Battery Oldenburg; Heavy Defender on the Hellfire Corner – Calais, France


Posted: , Last update: April 30 2017, in Atlantic Wall, Bunkers, Fortresses & Strongpoints. 5 comments

Battery Oldenburg – Turm East

Battery Oldenburg – Turm East

Just east of the French town Calais lies a huge German Coastal battery with the name “Oldenburg”

This battery was part of the defence of the Strait of Dover like Battery Todt, Battery Lindemann and other heavy batteries in Nord-Pas-de-Calais. From these heavy batteries is battery Oldenburg the easternmost heavy battery.

This chain of batteries was built by the Germans in the French, Pas de Calais and by the British on the other side of the Strait of Dover as well. Both sides defended the Strait of Dover from invaders and ships, and bombed each other with their huge guns.

Battery Oldenburg Turm East – Calais, France

Battery Oldenburg Turm East – Calais, France

Battery Oldenburg Turm East – Calais, France

Battery Oldenburg Turm East – Calais, France

Battery Oldenburg Turm East – Calais, France

Battery Oldenburg Turm East – Calais, France

The guns used in these batteries came from railroad-guns or ship-guns. with calibres from 200 to 406 mm. They could hurl projectiles over the Strait of Dover into the borders of the enemy. Both armies on either side of the Strait of Dover had these weapons and the straight soon got nicknamed “hellfire corner”.

In German battery Oldenburg is called Stp. 18, M.K.B. Oldenburg. Stp 18 means Stützpunkt 18 which stands for Military base nr 18 and M.K.B. stands for Marine Küsten Batterie – Navy Coastal Battery.
The construction of battery Oldenburg started in July 1940 after the invasion of France and was tasked to support Operation Sea lion (Unternehmen Seelöwe), the invasion of England. The battery, part of the Atlantic Wall, was under the command of 2./MAA 244 in 1941.  2./MAA stand for 2nd Battery from the Marine Artillery section nr 244 (2. Batterie/ Marine Artillerieabteilung 244 in German). At first the guns were places in a open emplacement but somewhere during 1942 they were housed in two casemates. The two guns from battery Oldenburg originate from World War One.  They are from Russian origin. The German army captured them near the city of Libau, Latvia in 1915 and transported them to Germany.

Turm East from the inside, Pascal and the gun emplacement

Turm East from the inside, Pascal and the gun emplacement

Turm East from the inside, corridor leading to the ammunition storage rooms

Turm East from the inside, corridor leading to the ammunition storage rooms

Turm East, the company who painted the Turm left an add behind inside the casemate

Turm East, the company who painted the Turm left an add behind inside the casemate

Battery Oldenburg – Turm East, the stairs into the basement

Battery Oldenburg – Turm East, the stairs into the basement

The Krupp company, well known for its guns during the First and Second World War, re-chambered the guns from 255mm to the German standard 240mm and equipped them with gun shields. They were able to fire a 150 kg shell to a distance of 27 -28 km. The guns from battery Oldenburg didn’t reach the English mainland as the guns of battery Todt did, but they could defend the eastern shipping route in the Strait of Dover.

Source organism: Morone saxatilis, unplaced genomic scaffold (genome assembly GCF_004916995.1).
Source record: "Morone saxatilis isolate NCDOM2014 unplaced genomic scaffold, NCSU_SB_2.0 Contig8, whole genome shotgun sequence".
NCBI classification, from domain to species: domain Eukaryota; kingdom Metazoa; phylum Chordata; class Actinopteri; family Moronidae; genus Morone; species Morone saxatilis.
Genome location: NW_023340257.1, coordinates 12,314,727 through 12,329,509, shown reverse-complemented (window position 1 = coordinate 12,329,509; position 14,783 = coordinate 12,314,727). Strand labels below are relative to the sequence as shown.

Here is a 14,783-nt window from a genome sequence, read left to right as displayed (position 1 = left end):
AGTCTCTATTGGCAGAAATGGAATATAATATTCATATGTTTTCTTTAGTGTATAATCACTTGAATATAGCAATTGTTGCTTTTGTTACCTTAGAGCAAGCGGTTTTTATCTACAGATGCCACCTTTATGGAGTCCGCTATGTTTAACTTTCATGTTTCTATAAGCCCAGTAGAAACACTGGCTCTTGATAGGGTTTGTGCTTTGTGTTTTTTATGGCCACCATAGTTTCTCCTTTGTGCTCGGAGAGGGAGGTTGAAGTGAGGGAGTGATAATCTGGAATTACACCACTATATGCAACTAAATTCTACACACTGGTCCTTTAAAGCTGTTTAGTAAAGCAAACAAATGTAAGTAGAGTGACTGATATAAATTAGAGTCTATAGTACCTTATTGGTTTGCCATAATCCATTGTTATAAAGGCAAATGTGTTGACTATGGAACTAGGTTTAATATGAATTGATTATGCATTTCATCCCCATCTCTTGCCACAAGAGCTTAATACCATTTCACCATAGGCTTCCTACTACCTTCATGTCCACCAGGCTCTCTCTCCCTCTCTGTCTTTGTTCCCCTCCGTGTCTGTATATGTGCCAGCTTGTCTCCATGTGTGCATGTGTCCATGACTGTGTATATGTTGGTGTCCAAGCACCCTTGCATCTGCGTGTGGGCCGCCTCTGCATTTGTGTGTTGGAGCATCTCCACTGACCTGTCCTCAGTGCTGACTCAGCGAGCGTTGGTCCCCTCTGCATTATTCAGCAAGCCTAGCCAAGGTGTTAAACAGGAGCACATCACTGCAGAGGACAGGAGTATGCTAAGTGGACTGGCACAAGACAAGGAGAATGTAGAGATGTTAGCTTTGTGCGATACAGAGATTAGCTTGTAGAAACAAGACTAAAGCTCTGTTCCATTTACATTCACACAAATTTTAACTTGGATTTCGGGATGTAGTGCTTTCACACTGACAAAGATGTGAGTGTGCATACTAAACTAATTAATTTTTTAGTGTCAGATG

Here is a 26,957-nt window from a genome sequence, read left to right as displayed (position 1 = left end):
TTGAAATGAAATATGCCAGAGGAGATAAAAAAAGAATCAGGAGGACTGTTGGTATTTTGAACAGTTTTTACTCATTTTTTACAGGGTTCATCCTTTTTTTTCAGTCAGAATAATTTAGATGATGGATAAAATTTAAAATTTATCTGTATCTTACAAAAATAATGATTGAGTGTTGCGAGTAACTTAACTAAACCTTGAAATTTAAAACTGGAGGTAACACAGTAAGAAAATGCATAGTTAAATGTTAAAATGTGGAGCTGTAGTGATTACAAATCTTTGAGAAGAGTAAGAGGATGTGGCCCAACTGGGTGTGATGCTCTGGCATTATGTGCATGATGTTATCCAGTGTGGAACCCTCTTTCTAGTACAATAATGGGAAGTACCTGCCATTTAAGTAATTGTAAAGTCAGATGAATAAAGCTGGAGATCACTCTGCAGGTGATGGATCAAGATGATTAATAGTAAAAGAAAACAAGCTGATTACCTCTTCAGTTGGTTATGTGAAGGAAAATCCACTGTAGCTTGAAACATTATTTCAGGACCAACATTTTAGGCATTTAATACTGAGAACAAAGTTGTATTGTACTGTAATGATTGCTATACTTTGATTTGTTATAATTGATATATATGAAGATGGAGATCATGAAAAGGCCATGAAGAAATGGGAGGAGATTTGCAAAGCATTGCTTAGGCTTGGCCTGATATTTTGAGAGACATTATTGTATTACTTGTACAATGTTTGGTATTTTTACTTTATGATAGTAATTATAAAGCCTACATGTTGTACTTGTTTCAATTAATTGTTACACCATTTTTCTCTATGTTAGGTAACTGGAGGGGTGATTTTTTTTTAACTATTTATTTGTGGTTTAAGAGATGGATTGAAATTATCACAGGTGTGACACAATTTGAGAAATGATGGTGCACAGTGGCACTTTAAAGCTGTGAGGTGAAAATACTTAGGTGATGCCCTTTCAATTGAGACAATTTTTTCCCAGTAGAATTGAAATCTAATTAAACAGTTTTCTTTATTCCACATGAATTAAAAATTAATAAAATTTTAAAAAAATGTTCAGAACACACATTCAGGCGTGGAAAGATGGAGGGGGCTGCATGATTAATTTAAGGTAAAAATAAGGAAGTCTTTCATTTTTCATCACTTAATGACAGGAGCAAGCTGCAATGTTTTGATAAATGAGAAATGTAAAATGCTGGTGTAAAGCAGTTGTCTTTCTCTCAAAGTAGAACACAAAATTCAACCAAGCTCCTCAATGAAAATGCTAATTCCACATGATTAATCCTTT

Both Casemates are 35 meters long and 15 meters high above ground level. The western of the two Casemates, Turm West,  is two storeys deep, while the eastern casemate, Turm East,  is three storeys deep.
On the top floors there are multiple ammunition storage compartments. In the basement there are toilets and machinery facility rooms. Another staircase in the Turm East brings you to a second basement filled with rooms. This third floor is missing in the Turm West. The two casemates are situated 200 meters apart and are placed in a slight offset from each other to achieve a bigger spread with both guns.

Regelbau 629 personnel bunker, seen from Turm East

Regelbau 629 personnel bunker, seen from Turm East

Bullet impact damage on Regelbau 629

Bullet impact damage on Regelbau 629

Battery Oldenburg Turm West with personnel bunker type VF in front

Battery Oldenburg Turm West with personnel bunker type VF in front

In the vicinity of both Casemates there are personal bunkers, ammunition storage bunkers and a Fire control bunker. Behind the Turms are personnel barracks said to be used by Organisation Todt, and the battery has its own hospital bunker, which is combined with the Fire control. The personnel bunkers are Regelbau 621, 629 and there are four types VF.

The battery was defended by two Russian 7.62mm guns placed in the dunes, and three German field guns. There were numerous guns nests and grenade launcher positions.
As air defence there were four French anti aircraft guns, two English 4cm anti aircraft guns and a German 2cm flakvierling, a four barrelled gun. The battery was attacked by 4 engine bombers and defended itself, taking down 16 bombers, 6 of them were shot down by the battery defences.

Battery Oldenburg Turm West

Battery Oldenburg Turm West

Battery Oldenburg, Fire Control and hospital bunker & Turm West

Battery Oldenburg, Fire Control and hospital bunker & Turm West

Battery Oldenburg inside the hospital bunker

Battery Oldenburg inside the hospital bunker

Battery Oldenburg, Fire Control and the hospital bunker